There are certain trajectories that we expect rock 'n' roll stories to take. Of course, the most common are of young men dreaming big and going nowhere. Then there are those who achieve some success, only to flame out midway, and possibly ride an ongoing rising and falling wave. And then there are the big boys, the ones who go all the way and never come down.
The documentary Searching for Sugar Man offers us a different narrative entirely: of the never-was who became the biggest name in music to a certain group of people without ever knowing it.
The title refers to the song "Sugar Man," the closest thing that Hispanic, Michigan-based troubadour Rodriguez had to a hit. It was a cut off of the enigmatic singer/guitarist's debut album, Cold Fact, released at the start of the 1970s. Despite production from two of Motown's best and a point-of-view and delivery that was fresh and of its time, Cold Fact never took off; its follow-up did even less. Rodriguez was dropped from his label and was never heard of again.
Except in South Africa.
At some point, Cold Fact landed in that troubled country. There are legends about how the first copy of the album arrived within its borders. Rodriguez's plain delivery and social consciousness--imagine a more urban Bob Dylan whose poetic punch was not lessened by dropping the abstract lyricism for more direct expression--was exactly what the troubled people needed. Even though the apartheid-era government's strict censorship prevented most of the singer's tunes from being played on the state-run radio, his songs became an anthem for a generation just learning to stand up for themselves. In South Africa, Rodriguez was bigger than Elvis. Too bad the man had apparently committed suicide. Again, legends surrounded this story. Most agreed that the performer killed himself on stage; the variations disagreed as to how.
Searching for Sugar Man is a film that attempts to answer what was once thought unanswerable: who was Rodriguez? Why did his career flounder? Where did he go? And how did he inspire a nation to throw off the shackles of oppression and fight back? Director Malik Bendjelloul joins the musical detectives who devoted much of the 1990s looking to finally unravel this mystery. The documentary jumps back and forth between the original history and the people who knew Rodriguez in America and the people who invented their own story and always longed to see the man in South Africa. It's a surprising tale, one full of twists and turns that confound and amaze. I can't really think of another one like it.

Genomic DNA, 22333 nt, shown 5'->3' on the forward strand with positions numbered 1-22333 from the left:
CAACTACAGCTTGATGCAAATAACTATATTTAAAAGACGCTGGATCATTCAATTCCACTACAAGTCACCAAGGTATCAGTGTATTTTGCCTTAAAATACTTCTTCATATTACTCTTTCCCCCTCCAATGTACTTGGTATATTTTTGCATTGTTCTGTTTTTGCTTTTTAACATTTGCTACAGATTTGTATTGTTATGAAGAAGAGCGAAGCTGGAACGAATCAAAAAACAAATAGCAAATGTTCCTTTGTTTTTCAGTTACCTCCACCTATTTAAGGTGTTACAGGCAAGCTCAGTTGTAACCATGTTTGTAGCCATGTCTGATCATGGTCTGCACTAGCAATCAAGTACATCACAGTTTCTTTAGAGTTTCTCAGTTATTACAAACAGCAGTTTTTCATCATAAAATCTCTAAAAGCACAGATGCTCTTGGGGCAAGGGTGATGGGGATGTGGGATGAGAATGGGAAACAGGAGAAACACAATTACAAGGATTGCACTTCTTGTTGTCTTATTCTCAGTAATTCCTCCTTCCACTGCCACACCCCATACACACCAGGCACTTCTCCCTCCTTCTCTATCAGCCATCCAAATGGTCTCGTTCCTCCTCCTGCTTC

Bendjelloul lets the mystery unravel with only minor flourishes. Excellent computer animation rebuilds a Detroit long past, and Rodriguez the man emerges slowly, seen in photographs and heard on the soundtrack. The director smartly pauses for multiple musical interludes, letting Rodriguez's songcraft take over the speakers. There are a lot of great cuts here. "I Wonder," "Cause," and "Sugar Man" should have all been hits. No one can exactly explain why they weren't. The closest they can come to it is racism. A Mexican American from the inner city was not exactly the kind of superstar America was ready for, no matter how much the times were a-changin'.
The one thing that Searching for Sugar Man has in common with the best rock stories, and perhaps the most unexpected twist of all, is that there is redemption to be had in its final act. The answers the searching fans find prove uplifting, saying much about the human spirit and validating how Rodriguez often portrays that spirit in his poetry. It's the kind of thing, as they say, that you really can't write. Only real life can be this unpredictable, discarding all narrative expectation. It makes for a riveting documentary, and one you can also tap your foot to. Searching for Sugar Man is essential viewings for music fans and movie fans alike.